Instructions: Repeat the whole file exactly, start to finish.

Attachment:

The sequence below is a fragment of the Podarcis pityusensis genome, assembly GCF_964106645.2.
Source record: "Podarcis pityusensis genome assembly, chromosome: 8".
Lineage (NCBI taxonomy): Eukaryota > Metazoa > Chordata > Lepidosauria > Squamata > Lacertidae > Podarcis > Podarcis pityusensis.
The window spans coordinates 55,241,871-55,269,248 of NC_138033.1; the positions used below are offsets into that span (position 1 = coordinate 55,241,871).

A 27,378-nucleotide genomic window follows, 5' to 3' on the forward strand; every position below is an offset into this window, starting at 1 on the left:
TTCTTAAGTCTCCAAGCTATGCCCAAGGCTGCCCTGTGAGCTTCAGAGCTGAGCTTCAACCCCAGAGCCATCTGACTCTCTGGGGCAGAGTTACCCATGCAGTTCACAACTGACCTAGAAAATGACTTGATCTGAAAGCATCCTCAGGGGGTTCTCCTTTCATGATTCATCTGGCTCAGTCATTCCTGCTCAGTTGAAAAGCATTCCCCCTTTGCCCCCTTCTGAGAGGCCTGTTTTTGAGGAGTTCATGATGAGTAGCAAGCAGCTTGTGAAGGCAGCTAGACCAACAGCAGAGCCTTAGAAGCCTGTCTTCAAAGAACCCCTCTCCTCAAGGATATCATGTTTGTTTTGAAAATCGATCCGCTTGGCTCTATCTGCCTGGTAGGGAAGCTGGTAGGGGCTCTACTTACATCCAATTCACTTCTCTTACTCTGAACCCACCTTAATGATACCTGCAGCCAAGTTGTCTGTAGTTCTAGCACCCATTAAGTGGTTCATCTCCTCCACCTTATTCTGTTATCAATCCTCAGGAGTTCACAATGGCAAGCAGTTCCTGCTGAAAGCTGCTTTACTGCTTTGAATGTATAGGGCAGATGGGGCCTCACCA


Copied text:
The sequence below is a fragment of the Podarcis pityusensis genome, assembly GCF_964106645.2.
Source record: "Podarcis pityusensis genome assembly, chromosome: 8".
Lineage (NCBI taxonomy): Eukaryota > Metazoa > Chordata > Lepidosauria > Squamata > Lacertidae > Podarcis > Podarcis pityusensis.
The window spans coordinates 55,241,871-55,269,248 of NC_138033.1; the positions used below are offsets into that span (position 1 = coordinate 55,241,871).

A 27,378-nucleotide genomic window follows, 5' to 3' on the forward strand; every position below is an offset into this window, starting at 1 on the left:
TTCTTAAGTCTCCAAGCTATGCCCAAGGCTGCCCTGTGAGCTTCAGAGCTGAGCTTCAACCCCAGAGCCATCTGACTCTCTGGGGCAGAGTTACCCATGCAGTTCACAACTGACCTAGAAAATGACTTGATCTGAAAGCATCCTCAGGGGGTTCTCCTTTCATGATTCATCTGGCTCAGTCATTCCTGCTCAGTTGAAAAGCATTCCCCCTTTGCCCCCTTCTGAGAGGCCTGTTTTTGAGGAGTTCATGATGAGTAGCAAGCAGCTTGTGAAGGCAGCTAGACCAACAGCAGAGCCTTAGAAGCCTGTCTTCAAAGAACCCCTCTCCTCAAGGATATCATGTTTGTTTTGAAAATCGATCCGCTTGGCTCTATCTGCCTGGTAGGGAAGCTGGTAGGGGCTCTACTTACATCCAATTCACTTCTCTTACTCTGAACCCACCTTAATGATACCTGCAGCCAAGTTGTCTGTAGTTCTAGCACCCATTAAGTGGTTCATCTCCTCCACCTTATTCTGTTATCAATCCTCAGGAGTTCACAATGGCAAGCAGTTCCTGCTGAAAGCTGCTTTACTGCTTTGAATGTATAGGGCAGATGGGGCCTCACCA